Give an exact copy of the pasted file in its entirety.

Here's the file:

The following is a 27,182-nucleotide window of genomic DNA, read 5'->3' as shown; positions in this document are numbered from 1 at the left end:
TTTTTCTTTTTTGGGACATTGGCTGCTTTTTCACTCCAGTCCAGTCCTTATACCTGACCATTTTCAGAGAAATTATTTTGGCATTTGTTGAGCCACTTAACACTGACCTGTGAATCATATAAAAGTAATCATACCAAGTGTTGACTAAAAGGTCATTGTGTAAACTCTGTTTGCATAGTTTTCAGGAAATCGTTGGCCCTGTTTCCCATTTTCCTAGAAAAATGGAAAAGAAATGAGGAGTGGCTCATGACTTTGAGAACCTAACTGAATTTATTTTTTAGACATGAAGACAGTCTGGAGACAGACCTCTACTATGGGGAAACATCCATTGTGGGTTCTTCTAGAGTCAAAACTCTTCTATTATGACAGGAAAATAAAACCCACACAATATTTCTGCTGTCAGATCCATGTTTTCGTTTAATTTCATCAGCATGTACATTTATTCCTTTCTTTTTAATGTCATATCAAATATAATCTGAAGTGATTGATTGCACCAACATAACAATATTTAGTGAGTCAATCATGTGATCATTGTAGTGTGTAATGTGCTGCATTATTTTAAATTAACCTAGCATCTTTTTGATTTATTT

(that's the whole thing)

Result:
The following is a 27,182-nucleotide window of genomic DNA, read 5'->3' as shown; positions in this document are numbered from 1 at the left end:
TTTTTCTTTTTTGGGACATTGGCTGCTTTTTCACTCCAGTCCAGTCCTTATACCTGACCATTTTCAGAGAAATTATTTTGGCATTTGTTGAGCCACTTAACACTGACCTGTGAATCATATAAAAGTAATCATACCAAGTGTTGACTAAAAGGTCATTGTGTAAACTCTGTTTGCATAGTTTTCAGGAAATCGTTGGCCCTGTTTCCCATTTTCCTAGAAAAATGGAAAAGAAATGAGGAGTGGCTCATGACTTTGAGAACCTAACTGAATTTATTTTTTAGACATGAAGACAGTCTGGAGACAGACCTCTACTATGGGGAAACATCCATTGTGGGTTCTTCTAGAGTCAAAACTCTTCTATTATGACAGGAAAATAAAACCCACACAATATTTCTGCTGTCAGATCCATGTTTTCGTTTAATTTCATCAGCATGTACATTTATTCCTTTCTTTTTAATGTCATATCAAATATAATCTGAAGTGATTGATTGCACCAACATAACAATATTTAGTGAGTCAATCATGTGATCATTGTAGTGTGTAATGTGCTGCATTATTTTAAATTAACCTAGCATCTTTTTGATTTATTT